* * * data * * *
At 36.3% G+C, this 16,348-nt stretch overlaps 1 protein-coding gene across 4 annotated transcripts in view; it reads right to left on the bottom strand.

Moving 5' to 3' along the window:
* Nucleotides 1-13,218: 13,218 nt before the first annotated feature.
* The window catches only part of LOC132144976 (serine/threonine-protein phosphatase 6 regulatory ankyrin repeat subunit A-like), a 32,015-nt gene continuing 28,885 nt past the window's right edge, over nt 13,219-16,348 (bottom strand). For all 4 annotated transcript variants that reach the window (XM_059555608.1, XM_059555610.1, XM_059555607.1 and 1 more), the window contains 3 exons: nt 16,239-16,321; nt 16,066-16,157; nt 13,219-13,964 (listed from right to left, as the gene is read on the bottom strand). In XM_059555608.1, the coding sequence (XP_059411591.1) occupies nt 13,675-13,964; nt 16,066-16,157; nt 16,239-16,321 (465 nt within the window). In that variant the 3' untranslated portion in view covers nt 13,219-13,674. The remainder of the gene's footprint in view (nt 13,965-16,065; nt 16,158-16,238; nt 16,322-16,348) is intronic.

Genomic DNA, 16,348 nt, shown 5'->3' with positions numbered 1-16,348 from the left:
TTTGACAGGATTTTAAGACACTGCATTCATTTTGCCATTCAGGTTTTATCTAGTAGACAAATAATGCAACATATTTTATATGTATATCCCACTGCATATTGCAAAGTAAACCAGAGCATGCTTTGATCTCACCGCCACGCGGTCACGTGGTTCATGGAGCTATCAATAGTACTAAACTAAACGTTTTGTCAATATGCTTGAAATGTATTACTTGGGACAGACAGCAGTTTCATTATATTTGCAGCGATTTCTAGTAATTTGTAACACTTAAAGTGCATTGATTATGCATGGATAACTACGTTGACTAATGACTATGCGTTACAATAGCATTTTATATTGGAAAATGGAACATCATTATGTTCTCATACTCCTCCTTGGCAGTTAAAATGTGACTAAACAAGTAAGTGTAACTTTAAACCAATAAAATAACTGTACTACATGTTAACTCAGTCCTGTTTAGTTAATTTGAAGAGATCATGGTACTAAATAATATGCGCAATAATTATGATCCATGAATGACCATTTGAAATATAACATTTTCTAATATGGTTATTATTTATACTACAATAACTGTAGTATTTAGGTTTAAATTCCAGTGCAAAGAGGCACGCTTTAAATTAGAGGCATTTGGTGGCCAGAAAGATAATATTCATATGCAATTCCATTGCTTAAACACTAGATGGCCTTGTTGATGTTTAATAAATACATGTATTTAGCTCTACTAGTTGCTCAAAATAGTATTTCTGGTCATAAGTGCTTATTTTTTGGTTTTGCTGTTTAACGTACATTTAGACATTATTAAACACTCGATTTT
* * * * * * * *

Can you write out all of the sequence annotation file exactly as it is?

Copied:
At 36.3% G+C, this 16,348-nt stretch overlaps 1 protein-coding gene across 4 annotated transcripts in view; it reads right to left on the bottom strand.

Moving 5' to 3' along the window:
* Nucleotides 1-13,218: 13,218 nt before the first annotated feature.
* The window catches only part of LOC132144976 (serine/threonine-protein phosphatase 6 regulatory ankyrin repeat subunit A-like), a 32,015-nt gene continuing 28,885 nt past the window's right edge, over nt 13,219-16,348 (bottom strand). For all 4 annotated transcript variants that reach the window (XM_059555608.1, XM_059555610.1, XM_059555607.1 and 1 more), the window contains 3 exons: nt 16,239-16,321; nt 16,066-16,157; nt 13,219-13,964 (listed from right to left, as the gene is read on the bottom strand). In XM_059555608.1, the coding sequence (XP_059411591.1) occupies nt 13,675-13,964; nt 16,066-16,157; nt 16,239-16,321 (465 nt within the window). In that variant the 3' untranslated portion in view covers nt 13,219-13,674. The remainder of the gene's footprint in view (nt 13,965-16,065; nt 16,158-16,238; nt 16,322-16,348) is intronic.

Genomic DNA, 16,348 nt, shown 5'->3' with positions numbered 1-16,348 from the left:
TTTGACAGGATTTTAAGACACTGCATTCATTTTGCCATTCAGGTTTTATCTAGTAGACAAATAATGCAACATATTTTATATGTATATCCCACTGCATATTGCAAAGTAAACCAGAGCATGCTTTGATCTCACCGCCACGCGGTCACGTGGTTCATGGAGCTATCAATAGTACTAAACTAAACGTTTTGTCAATATGCTTGAAATGTATTACTTGGGACAGACAGCAGTTTCATTATATTTGCAGCGATTTCTAGTAATTTGTAACACTTAAAGTGCATTGATTATGCATGGATAACTACGTTGACTAATGACTATGCGTTACAATAGCATTTTATATTGGAAAATGGAACATCATTATGTTCTCATACTCCTCCTTGGCAGTTAAAATGTGACTAAACAAGTAAGTGTAACTTTAAACCAATAAAATAACTGTACTACATGTTAACTCAGTCCTGTTTAGTTAATTTGAAGAGATCATGGTACTAAATAATATGCGCAATAATTATGATCCATGAATGACCATTTGAAATATAACATTTTCTAATATGGTTATTATTTATACTACAATAACTGTAGTATTTAGGTTTAAATTCCAGTGCAAAGAGGCACGCTTTAAATTAGAGGCATTTGGTGGCCAGAAAGATAATATTCATATGCAATTCCATTGCTTAAACACTAGATGGCCTTGTTGATGTTTAATAAATACATGTATTTAGCTCTACTAGTTGCTCAAAATAGTATTTCTGGTCATAAGTGCTTATTTTTTGGTTTTGCTGTTTAACGTACATTTAGACATTATTAAACACTCGATTTT